In May 1903, six months before the first powered aircraft had flown, an unknown, self-taught, Russian scientist published a paper containing the first theoretical proof for the possibility of spaceflight. In December 1903 Orville Wright took off and the Wright brothers flew into history. That Russian scientist, Konstantin Tsiolkovsky, remains virtually unknown outside of his homeland.
Tsiolkovsky’s early writings included detailed explanations about how airlocks could work to deal with the vacuum of outer space, pressurized suits to enable spacewalks outside of a craft, and the designs for space stations powered by solar energy. All this from a man who became deaf aged 10, left school at 14, and learned his science from reading books in a public library.
Konstantin Eduardovich Tsiolkovsky was born September 17, 1857, in Izhevskoye, Russia. He was the fifth of 18 children. His father, Eduard, was a Roman Catholic who had emigrated from Poland and married Konstantin’s mother, Mariya, an Orthodox Christian of Tartar and Russian heritage. It was a relatively ordinary family. Mariya looked after the children and Eduard was successively a forester, a teacher, and then a minor government official in and around the town of Ryazan.
Tsiolkovsky was ten when he suffered a life changing illness which propelled him into a lifetime of study. It’s impossible to know if he would have followed a similar path had he not caught scarlet fever, but it’s clear it shaped his personality and methods of learning and thinking. In later life he wrote of the event: ‘Age of 10 or 11, at the beginning of winter, I rode a toboggan… Caught a cold, fell ill, was delirious. They thought I’d die, but I got better, but became very deaf and deafness wouldn’t go. It tormented me very much.’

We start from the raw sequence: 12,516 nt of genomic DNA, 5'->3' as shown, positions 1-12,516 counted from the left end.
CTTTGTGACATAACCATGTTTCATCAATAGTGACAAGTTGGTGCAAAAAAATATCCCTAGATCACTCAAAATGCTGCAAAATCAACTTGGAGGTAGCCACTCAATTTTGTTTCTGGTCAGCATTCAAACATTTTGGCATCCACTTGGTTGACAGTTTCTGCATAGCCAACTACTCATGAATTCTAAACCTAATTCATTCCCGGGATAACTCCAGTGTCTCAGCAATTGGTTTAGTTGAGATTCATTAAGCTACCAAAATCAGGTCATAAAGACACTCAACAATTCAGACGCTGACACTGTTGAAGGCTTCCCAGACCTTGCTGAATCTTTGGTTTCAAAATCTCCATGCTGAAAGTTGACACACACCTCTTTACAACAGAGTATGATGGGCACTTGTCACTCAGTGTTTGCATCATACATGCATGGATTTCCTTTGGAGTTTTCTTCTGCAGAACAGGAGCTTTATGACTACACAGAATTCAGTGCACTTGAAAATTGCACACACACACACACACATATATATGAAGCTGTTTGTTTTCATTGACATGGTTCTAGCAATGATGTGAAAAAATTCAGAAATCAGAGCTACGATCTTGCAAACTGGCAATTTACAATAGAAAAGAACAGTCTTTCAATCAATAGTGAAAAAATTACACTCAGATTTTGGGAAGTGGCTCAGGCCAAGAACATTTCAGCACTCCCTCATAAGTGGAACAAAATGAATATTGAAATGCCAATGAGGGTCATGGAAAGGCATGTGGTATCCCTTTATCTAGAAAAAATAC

His teenage years were especially difficult. His mother died when he was 13, and his disability meant education became an immense struggle. At 14 he was withdrawn from school and seems to have withdrawn himself from much of life outside of the home, spending his time immersed in books, especially those on maths and physics, which in turn sparked his imagination about the possibility of space travel. ‘Besides books I had no other teachers,’ he wrote.
At the age of sixteen, his father sent him to Moscow where he was expected to enter a technical school but for unknown reasons failed to enroll. However, he continued his self-education at the city’s only free public library, the Chertkovskaya, home to Russia’s finest collection of books including numerous volumes on physics, chemistry, astronomy and analytical mechanics. The meagre allowance his father could afford to send to the capital didn’t cover the needs of this inquisitive and expanding mind. Tsiolkovsky reminisced: ‘I just ate black bread, didn’t have even potatoes and tea. Instead I was buying books… I was happy with my ideas, and black bread didn’t upset me at all.’